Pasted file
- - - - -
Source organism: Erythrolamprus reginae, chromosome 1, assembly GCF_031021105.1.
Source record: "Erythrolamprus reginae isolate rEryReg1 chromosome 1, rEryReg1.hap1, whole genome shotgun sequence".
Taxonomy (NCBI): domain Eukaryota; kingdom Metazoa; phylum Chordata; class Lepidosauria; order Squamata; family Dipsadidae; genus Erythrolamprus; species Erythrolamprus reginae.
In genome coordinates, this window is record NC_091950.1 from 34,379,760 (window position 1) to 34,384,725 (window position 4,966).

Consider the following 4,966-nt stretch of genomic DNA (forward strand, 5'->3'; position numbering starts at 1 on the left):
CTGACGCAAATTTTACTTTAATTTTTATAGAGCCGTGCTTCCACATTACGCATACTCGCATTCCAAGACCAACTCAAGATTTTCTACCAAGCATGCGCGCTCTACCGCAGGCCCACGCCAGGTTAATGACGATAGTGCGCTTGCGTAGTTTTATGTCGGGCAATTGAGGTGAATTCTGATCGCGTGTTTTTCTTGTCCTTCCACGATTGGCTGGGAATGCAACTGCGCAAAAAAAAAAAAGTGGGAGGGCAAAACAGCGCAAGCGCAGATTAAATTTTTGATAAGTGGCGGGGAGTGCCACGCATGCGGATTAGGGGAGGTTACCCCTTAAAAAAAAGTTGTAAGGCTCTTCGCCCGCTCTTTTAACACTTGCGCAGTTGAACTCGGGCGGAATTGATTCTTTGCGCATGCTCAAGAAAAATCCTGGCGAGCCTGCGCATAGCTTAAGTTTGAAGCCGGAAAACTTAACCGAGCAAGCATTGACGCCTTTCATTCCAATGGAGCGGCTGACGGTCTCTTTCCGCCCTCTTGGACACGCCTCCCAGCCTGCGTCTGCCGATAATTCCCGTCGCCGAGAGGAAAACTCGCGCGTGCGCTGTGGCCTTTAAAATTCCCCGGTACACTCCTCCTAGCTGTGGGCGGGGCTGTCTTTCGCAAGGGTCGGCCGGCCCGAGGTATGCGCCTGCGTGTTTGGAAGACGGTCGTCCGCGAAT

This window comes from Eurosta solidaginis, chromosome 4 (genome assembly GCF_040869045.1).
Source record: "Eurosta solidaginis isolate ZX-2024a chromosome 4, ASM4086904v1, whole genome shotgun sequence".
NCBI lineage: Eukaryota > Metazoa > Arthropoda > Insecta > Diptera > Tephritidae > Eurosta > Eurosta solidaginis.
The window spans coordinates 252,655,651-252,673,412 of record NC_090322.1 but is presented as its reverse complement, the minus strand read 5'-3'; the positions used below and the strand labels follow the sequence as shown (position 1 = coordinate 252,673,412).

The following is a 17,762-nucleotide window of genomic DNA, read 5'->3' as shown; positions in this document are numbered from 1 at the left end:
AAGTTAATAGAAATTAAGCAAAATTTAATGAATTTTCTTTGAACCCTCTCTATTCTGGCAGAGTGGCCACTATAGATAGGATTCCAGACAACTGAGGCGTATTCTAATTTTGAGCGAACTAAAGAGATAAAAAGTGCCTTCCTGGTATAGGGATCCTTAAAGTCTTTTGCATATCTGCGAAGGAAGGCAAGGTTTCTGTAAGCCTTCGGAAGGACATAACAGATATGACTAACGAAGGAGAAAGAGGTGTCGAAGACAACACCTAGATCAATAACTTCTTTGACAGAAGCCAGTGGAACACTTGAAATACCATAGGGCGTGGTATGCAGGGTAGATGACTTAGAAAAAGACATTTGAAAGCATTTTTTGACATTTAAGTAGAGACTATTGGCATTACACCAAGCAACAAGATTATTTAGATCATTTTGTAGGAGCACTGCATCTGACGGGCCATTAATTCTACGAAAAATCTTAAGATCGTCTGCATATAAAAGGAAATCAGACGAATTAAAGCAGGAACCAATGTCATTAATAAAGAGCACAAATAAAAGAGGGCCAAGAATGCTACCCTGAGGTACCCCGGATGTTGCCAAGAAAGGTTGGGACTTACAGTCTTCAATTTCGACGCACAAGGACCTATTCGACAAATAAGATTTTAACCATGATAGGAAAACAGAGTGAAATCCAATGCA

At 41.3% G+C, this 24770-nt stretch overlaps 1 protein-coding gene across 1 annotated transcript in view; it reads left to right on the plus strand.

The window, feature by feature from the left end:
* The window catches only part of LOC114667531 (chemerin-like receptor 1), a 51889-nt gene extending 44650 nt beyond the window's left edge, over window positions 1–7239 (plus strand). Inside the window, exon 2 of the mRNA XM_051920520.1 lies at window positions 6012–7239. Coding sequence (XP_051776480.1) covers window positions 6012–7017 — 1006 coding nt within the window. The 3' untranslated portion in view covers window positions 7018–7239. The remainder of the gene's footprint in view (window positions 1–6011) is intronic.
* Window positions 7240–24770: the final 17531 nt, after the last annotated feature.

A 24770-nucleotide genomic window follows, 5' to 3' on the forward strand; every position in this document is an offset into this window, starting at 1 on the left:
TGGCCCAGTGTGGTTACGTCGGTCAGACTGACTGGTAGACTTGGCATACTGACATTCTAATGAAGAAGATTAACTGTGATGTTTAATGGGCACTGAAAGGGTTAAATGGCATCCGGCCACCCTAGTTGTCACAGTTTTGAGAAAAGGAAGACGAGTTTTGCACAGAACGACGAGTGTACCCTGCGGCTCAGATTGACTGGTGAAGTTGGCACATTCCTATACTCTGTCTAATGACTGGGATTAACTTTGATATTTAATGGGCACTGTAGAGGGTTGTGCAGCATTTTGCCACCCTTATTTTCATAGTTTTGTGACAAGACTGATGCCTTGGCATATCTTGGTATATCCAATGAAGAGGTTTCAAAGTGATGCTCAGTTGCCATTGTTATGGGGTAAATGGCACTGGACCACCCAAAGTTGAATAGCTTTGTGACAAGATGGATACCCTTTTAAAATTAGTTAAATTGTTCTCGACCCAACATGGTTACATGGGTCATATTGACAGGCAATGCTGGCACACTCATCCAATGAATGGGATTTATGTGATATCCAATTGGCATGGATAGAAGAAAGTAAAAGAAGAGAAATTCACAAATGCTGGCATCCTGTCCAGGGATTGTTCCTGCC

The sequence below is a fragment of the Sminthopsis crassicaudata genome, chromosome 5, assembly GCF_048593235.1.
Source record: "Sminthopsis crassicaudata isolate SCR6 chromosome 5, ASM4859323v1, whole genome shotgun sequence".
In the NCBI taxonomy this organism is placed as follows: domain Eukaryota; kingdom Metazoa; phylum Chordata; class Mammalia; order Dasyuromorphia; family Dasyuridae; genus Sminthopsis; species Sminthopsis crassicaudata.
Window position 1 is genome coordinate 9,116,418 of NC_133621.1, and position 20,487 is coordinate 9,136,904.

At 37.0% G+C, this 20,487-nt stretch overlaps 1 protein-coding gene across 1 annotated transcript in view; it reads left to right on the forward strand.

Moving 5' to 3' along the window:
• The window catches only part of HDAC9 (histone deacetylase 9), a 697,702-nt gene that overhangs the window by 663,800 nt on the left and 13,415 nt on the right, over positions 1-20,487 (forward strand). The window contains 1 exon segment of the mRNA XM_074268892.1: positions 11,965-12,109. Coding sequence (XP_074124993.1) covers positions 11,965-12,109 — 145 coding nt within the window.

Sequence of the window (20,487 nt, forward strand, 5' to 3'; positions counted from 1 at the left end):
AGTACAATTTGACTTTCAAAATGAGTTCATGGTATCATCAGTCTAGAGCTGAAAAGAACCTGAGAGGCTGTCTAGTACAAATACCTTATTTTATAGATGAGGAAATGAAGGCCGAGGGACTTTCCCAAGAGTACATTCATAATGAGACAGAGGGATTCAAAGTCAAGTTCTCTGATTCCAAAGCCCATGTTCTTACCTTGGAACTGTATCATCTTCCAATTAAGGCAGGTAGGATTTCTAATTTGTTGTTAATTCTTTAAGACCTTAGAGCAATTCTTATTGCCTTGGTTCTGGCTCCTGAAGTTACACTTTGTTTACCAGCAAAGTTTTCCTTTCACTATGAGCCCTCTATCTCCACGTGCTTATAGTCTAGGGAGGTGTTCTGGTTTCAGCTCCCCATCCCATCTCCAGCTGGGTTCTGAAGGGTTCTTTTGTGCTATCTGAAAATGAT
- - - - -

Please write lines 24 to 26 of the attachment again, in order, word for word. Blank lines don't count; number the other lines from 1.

Moving 5' to 3' along the window:
• The window catches only part of HDAC9 (histone deacetylase 9), a 697,702-nt gene that overhangs the window by 663,800 nt on the left and 13,415 nt on the right, over positions 1-20,487 (forward strand). The window contains 1 exon segment of the mRNA XM_074268892.1: positions 11,965-12,109. Coding sequence (XP_074124993.1) covers positions 11,965-12,109 — 145 coding nt within the window.

Sequence of the window (20,487 nt, forward strand, 5' to 3'; positions counted from 1 at the left end):